Kogan curved 4K UHD 55-inch LED LCD TV review
Does crazy price equal crazy good for the Kogan 55" TV?
- Crazy cheap
- High quality image
- Good upscaling
- Responsive remote
- Sound is a bit muddy
- Some graphical distortion at low res
Outstanding value and generally-great picture performance. Kogan is the latest to disrupt the TV market with this relatively-cheap, high-value model. Just note you’ll need a set-top box or media streamer to go with it.
Price$ 799.00 (AUD)
Read more: Finally! LG OLED TV 2016 range review
We’ve been testing TVs for many years and long ago came to the conclusion that running formal benchmarks was a waste of time. Not only can they give completely false sense of what a TV can and cannot do but ultimately nothing compares with living with at TV set and watching a variety of different types of content.
That said, we started with the best show we know - the amazing 60fps 4K Costa Rica showreel on YouTube. This glorious short film is a feast of colour and detail with challenging panning shots that tells us a lot about a TV. In this instance detail was really very impressive (as we’d expect on any 4K TV). Despite several colour setting adjustments, though, it was clear that the colours were never going to pop out of the screen the way they do on the likes of the more-expensive Hisense ULED, LG OLED and Samsung Quantum Dot rivals. This isn’t a fail by any stretch but we’re not talking about a breathtaking picture here. Just a very good one.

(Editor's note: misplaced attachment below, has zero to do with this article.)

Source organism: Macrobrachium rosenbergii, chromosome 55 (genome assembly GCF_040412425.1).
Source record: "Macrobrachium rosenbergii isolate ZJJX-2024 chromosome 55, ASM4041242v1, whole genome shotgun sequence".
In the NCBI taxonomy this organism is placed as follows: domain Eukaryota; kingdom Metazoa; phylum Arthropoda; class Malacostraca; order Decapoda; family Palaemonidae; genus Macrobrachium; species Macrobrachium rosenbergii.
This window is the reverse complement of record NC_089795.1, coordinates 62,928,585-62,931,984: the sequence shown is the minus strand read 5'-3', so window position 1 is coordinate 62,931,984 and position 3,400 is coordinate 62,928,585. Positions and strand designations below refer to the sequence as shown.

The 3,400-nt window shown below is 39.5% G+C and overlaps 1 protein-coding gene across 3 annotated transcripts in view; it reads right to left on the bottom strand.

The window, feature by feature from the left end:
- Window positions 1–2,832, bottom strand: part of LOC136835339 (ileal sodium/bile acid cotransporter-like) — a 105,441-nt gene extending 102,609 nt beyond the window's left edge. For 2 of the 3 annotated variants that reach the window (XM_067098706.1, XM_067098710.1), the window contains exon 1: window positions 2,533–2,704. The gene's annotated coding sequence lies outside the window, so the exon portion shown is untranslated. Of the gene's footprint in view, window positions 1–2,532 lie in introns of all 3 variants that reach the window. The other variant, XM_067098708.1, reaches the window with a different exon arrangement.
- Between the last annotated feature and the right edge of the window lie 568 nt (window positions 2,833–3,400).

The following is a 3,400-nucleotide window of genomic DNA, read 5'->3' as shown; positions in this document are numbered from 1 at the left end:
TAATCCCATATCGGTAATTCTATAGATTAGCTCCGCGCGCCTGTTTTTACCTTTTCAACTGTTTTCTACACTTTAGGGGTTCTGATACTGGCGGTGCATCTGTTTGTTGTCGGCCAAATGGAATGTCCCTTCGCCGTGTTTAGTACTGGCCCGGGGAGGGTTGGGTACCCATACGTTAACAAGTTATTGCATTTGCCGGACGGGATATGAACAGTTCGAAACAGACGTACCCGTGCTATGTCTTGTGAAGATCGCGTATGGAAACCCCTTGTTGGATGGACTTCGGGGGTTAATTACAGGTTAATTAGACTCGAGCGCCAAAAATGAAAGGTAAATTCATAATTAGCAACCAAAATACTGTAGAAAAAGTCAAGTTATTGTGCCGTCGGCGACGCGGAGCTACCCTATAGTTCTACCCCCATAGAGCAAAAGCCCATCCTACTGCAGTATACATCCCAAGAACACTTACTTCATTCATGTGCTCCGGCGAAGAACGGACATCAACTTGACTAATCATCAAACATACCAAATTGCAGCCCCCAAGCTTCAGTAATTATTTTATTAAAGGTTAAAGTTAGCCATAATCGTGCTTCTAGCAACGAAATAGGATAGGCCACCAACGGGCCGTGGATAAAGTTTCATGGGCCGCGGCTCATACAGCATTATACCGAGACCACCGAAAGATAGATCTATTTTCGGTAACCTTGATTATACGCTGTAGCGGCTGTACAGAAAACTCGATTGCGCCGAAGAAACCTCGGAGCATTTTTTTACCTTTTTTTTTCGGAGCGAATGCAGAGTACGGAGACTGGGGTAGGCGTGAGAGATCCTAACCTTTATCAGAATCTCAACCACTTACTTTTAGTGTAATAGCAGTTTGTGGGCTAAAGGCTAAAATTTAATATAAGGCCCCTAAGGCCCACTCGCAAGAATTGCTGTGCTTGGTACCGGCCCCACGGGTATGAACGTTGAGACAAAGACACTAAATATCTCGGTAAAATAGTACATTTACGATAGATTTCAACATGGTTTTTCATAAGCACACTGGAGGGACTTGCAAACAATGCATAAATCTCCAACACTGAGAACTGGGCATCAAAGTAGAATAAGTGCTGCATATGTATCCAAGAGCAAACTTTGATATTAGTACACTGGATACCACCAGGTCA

Cheap TVs can struggle when displaying areas of uniform colour – reverting to colour-soaked, blocky artefacts – but there was none of that here. Even detail when panning was impressively smooth with no aberrations. We were impressed.
Another stalwart test is The Martian on 4K HDR Blu-ray. The opening scenes give us a great sense of the TV’s ability to display true blacks, display vibrant colours, detail in dark areas and ability to pan without juddering. We were actually quite impressed with black performance. Only in pitch black room did the letterbox bars become visible and distracting (at times).